[bas relief by Oleh Lesiuk]
Assignment in Utopia
[By Eugene Lyons. Published in 1937 (New York) by Harcourt Brace]
The Press Corps Conceals a Famine
“THERE is no actual starvation or deaths from starvation but there is widespread mortality from diseases due to malnutrition.”
This amazing sophistry, culled from a New York Times Moscow dispatch on March 30, 1933, has become among foreign reporters the classic example of journalistic understatement. It characterizes sufficiently the whole shabby episode of our failure to report honestly the gruesome Russian famine of 1932-33.
The circumstance that the government barred us from the afflicted regions may serve as our formal excuse. But a deaf-and-dumb reporter hermetically sealed in a hotel room could not have escaped knowledge of the essential facts. Reporting, as we did daily, industrial victories in the Baikal region or Tajikistan without personal investigation, we had small warrant for withholding and minimizing and diluting the famine story because we were prohibited to make personal investigation. Whatever doubts as to the magnitude of the disaster may have lingered in our minds, the prohibition itself should have set at rest.
The episode, indeed, reflects little glory on world journalism as a whole. Not a single American newspaper or press agency protested publicly against the astonishing and almost unprecedented confinement of its correspondent in the Soviet capital or troubled to probe for the causes of this extraordinary measure.
The New York Times, as the foremost American newspaper, is automatically selected for investigation in any test of American reporting. But it was certainly not alone in concealing the famine. The precious sentence quoted above was prefaced with its correspondent’s celebrated cliché: “To put it brutally—you can’t make an omelette without breaking eggs.” A later dispatch enlarged upon the masterpiece of understatement and indicated how the eggs were being broken. Asserting that “in some districts and among the large floating population of unskilled labor” there “have been deaths and actual starvation,” he catalogued the maladies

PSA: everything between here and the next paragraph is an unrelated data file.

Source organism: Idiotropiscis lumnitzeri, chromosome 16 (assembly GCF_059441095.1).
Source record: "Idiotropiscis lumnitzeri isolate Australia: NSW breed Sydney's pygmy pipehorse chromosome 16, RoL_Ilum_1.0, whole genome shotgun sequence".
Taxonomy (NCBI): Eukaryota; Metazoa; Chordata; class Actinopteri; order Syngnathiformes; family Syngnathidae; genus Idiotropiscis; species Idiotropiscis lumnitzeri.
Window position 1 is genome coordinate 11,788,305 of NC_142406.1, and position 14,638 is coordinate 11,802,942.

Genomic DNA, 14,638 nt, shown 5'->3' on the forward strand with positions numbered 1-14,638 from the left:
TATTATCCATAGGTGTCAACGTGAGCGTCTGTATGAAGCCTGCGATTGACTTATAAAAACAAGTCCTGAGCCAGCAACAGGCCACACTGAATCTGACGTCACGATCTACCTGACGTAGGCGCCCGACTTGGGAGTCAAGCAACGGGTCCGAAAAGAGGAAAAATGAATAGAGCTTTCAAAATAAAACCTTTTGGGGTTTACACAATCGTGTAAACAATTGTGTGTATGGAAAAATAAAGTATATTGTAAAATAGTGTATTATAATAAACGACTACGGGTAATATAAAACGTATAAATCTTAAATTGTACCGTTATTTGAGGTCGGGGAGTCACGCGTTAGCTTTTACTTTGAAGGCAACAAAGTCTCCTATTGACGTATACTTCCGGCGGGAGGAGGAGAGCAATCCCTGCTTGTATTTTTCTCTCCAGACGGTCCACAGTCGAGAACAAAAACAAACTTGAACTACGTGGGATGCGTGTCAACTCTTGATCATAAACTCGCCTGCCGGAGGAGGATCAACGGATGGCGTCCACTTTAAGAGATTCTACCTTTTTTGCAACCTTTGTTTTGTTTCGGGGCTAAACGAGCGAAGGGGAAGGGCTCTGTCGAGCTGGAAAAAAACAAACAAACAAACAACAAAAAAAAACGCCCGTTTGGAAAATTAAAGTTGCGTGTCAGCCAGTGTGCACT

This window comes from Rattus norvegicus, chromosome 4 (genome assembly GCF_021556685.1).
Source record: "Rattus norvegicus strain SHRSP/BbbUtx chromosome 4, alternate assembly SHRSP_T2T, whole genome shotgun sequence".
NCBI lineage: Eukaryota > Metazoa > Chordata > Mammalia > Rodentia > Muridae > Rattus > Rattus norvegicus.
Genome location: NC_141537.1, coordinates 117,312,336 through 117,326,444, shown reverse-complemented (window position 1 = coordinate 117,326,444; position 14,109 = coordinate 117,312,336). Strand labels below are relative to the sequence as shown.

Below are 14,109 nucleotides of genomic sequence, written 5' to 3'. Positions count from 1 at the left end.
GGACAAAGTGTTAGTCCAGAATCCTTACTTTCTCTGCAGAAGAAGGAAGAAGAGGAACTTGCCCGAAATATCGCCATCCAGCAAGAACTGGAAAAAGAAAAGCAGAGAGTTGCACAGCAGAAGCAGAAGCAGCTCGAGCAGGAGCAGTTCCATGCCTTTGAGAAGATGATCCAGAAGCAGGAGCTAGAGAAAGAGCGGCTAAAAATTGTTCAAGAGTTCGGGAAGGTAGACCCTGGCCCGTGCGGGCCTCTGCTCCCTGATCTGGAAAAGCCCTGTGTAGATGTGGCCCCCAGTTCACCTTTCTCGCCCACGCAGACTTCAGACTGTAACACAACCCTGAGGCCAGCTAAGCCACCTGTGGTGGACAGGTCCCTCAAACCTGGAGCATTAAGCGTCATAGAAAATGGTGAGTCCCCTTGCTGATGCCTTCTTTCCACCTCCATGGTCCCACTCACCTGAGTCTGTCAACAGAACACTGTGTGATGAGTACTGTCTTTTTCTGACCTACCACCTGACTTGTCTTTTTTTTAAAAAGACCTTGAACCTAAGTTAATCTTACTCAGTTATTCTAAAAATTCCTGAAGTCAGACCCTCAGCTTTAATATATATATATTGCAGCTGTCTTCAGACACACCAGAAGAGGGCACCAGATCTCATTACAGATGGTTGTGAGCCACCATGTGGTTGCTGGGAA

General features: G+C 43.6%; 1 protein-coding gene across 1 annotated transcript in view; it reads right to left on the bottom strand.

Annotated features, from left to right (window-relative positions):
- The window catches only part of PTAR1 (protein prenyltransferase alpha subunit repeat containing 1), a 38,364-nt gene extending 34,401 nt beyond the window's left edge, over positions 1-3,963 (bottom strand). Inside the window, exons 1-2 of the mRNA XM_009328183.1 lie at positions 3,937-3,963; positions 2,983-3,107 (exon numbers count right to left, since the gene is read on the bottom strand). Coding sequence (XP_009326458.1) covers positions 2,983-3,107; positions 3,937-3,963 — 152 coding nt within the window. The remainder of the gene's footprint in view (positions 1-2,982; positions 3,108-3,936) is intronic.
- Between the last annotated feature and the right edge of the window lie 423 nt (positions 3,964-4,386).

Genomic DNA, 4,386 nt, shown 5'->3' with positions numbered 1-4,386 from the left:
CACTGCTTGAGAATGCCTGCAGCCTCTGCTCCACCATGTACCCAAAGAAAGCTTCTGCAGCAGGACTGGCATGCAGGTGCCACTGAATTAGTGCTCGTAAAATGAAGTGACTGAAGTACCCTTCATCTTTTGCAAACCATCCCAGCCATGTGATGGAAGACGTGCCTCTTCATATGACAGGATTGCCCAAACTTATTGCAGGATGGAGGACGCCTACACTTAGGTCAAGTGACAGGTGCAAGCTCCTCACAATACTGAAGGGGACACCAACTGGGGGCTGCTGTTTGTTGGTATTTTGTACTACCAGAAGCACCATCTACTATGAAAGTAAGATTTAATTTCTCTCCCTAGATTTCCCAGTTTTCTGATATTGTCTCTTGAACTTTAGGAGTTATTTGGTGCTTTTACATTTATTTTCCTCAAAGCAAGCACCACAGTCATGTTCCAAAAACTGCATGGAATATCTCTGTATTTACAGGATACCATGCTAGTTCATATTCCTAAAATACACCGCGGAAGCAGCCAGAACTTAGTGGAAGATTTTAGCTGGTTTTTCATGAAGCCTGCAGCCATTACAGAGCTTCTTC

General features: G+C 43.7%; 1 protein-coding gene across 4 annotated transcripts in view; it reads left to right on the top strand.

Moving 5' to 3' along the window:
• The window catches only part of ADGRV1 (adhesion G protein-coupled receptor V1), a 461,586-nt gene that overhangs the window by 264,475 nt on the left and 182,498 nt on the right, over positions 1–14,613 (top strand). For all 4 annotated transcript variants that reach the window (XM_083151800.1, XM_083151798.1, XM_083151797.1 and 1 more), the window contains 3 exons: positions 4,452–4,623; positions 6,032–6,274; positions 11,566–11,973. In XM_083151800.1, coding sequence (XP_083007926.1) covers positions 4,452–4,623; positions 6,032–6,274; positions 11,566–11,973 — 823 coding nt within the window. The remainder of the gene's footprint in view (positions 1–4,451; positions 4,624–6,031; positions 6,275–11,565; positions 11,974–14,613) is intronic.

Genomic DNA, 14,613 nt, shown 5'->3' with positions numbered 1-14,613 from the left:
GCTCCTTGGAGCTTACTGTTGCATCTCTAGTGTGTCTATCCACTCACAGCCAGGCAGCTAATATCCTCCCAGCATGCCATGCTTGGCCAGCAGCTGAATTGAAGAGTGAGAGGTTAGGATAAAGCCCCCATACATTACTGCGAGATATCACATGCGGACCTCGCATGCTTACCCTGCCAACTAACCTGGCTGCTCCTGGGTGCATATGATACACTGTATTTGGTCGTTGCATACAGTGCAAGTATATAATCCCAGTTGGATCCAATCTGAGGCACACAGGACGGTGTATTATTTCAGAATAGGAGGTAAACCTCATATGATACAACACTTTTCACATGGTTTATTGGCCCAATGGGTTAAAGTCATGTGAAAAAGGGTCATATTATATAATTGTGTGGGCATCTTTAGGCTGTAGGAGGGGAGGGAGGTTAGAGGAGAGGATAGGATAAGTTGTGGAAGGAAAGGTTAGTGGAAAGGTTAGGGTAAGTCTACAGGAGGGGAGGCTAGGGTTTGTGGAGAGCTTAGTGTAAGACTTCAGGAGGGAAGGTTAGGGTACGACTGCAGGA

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of malnutrition as “typhus, dysentery, dropsy, and various infantile diseases.” The maladies, in short, that always rage in time of famine.
Not until August 23 did the Times out of Moscow admit the famine. “It is conservative to suppose,” it said, that in certain provinces with a total population of over 40,000,000 mortality has “at least trebled.” On this basis, there were two million deaths more than usual. In addition, deaths were also “considerably increased for the Soviet Union as a whole.” This dispatch came one day behind an uncensored cable to the New York Herald Tribune by Ralph Barnes, in which he placed the deaths in his ultra-conservative fashion at no less than one million. The Barnes story was front-paged and the Times could no longer ignore the subject. Its own admission followed, raising Barnes’ ante. By a singular twist of logic, the Times story introduced the admission of famine with this remarkable statement:
Any report of a famine in Russia is today an exaggeration or malignant propaganda. The food shortage which has affected almost the whole population in the last year and particularly in the grain-producing provinces—the Ukraine, North Caucasus, the lower Volga region—has, however, caused heavy loss of life.
The dividing line between “heavy loss of life” through food shortage and “famine” is rather tenuous. Such verbal finessing made little difference to the millions of dead and dying, to the refugees who knocked at our doors begging bread, to the lines of ragged peasants stretching from Torgsin doors in the famine area waiting to exchange their wedding rings and silver trinkets for bread.